When you begin with a story about socio-environmental relationships — not ownership — this idea of stewardship and collective flourishing runs at the heart of the philosophy. What falls out of that is this notion of collective continuance — a term that we find in the work of Anishinaabe philosopher Kyle Whyte. What really matters is our capability for collective continuance – to protect and nurture a community’s capacity to thrive well into the future. I take this to be absolutely central to what the report is trying to do.
It’s trying to bring to life this notion that we're part of a much larger journey of intergenerational and planetary well-being. And if we can imagine ourselves as being an important part of that larger story or legacy, then we rethink our ideas about development, and the purpose of development generally.
How can Indigenous and local knowledge be better embedded in and actively connected to policy and governance in a way that also recognizes their rights?
There is much to gain from developments in law, particularly around the rights of nature movement. The granting of legal personhood and rights is becoming more and more widespread in Colombia, Ecuador, Australia, and elsewhere. In Aotearoa — "Land of the Long White Cloud" the Māori name for what is also referred to as New Zealand — legal personhood protections form the basis of the Whanganui River Claims Settlement Act. Similarly, Te Urewera Act grants the forested land of Te Urewera legal recognition in its own right, describing Te Urewera as, for instance, ancient and enduring, alive with history, mystery, beauty, and being a place that inspires people to commit to its care. Decisions like these go some way to ensuring resource protection and a goal of sustainable use by recognizing Indigenous communities as guardians and hosts.
The whole idea is built on trying to work together in ways that recognize different knowledge systems. These developments are part of our evolving legal landscape. These kinds of partnerships go some way to recognizing the rights of Indigenous peoples, their philosophies, and deep connections to land- and waterways.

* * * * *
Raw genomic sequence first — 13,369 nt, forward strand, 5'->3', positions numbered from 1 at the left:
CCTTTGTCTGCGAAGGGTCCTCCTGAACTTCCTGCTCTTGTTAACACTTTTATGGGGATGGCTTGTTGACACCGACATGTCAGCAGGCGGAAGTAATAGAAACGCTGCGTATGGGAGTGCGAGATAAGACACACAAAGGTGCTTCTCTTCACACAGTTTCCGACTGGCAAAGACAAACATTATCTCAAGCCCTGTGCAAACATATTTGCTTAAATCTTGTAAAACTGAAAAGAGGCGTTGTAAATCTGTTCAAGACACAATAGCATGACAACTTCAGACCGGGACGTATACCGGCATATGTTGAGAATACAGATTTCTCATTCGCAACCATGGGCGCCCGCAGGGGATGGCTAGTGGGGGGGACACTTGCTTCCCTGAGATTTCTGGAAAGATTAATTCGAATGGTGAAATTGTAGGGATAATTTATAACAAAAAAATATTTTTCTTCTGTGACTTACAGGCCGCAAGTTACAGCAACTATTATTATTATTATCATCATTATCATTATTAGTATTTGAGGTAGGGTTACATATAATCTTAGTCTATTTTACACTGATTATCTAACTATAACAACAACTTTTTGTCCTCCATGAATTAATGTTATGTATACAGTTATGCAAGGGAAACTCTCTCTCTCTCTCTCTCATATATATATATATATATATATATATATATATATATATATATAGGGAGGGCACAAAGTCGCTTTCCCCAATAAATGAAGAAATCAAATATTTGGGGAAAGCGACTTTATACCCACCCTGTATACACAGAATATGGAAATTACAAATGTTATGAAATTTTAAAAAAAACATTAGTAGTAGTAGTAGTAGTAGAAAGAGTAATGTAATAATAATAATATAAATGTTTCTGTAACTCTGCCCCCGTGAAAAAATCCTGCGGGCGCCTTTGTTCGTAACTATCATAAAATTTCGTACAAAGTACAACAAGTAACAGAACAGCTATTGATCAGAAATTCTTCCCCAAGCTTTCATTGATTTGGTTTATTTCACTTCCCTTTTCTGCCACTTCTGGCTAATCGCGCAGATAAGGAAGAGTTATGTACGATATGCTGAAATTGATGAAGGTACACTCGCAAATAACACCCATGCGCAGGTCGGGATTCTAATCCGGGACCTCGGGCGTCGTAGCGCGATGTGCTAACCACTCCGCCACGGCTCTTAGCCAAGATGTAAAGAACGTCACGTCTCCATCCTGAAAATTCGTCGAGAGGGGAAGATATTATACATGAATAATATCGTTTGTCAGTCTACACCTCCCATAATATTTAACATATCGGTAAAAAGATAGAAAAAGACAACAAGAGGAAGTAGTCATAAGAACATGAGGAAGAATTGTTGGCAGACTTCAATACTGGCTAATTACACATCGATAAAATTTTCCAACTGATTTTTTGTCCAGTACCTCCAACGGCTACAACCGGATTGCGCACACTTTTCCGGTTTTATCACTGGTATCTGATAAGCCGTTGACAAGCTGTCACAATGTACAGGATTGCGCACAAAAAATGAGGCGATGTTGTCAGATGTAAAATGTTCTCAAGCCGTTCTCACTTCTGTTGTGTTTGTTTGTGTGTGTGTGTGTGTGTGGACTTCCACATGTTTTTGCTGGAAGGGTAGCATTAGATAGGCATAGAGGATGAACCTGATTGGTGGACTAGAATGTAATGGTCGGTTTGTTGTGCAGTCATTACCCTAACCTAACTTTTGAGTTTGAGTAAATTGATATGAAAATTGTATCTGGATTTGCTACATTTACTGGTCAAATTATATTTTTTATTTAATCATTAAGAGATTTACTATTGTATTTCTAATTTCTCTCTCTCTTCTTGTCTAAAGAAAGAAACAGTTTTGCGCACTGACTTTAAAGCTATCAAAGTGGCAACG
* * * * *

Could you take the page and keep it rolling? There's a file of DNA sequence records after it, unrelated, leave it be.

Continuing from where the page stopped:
What can we learn from nature-based solutions?
In Aotearoa, kaitiakitanga [stewardship of customary land- and seascapes] centers human-nature relationships in intergenerational and reciprocal terms. Our responsibilities to our descendants are grounded in our obligations to our ancestors. Fulfilling these obligations requires knowledge of ecosystem health as well as a commitment to socio-environmental values. As such — and in light of the recent United Nations assertion that stewardship values are urgently needed to transform our local and global practices — kaitiakitanga, and the notions of socio-environmental care in all Indigenous communities, can play a fundamental sustainability-guiding role.
Māori communities, for instance, have long challenged top-down and one-dimensional well-being and development thinking. Today, communities all around Aotearoa continue to work tirelessly to restore socio-environmental relationships through urban restoration projects, regenerating forests, restoring our waterways, and rethinking food systems.
With the release of the draft Climate Commission Report, the role of local communities and ground-up thinking has only been further reinforced. What's more, the report notes that Aotearoa has a global responsibility for reducing emissions. Local communities are vital in this regard. Supporting local communities by removing barriers to pursuing low carbon futures and building community capabilities such as collective management approaches is critical.
Aotearoa can be a leading voice in this global conversation, and local communities across the country have a leading role to play. But the same must be said of other countries too. Working in partnership with local communities, and particularly Indigenous communities, everywhere is more important than ever. The pursuit and realization of our global goals are intimately connected to and dependent on local Indigenous communities. Reducing the gap between them requires urgent attention.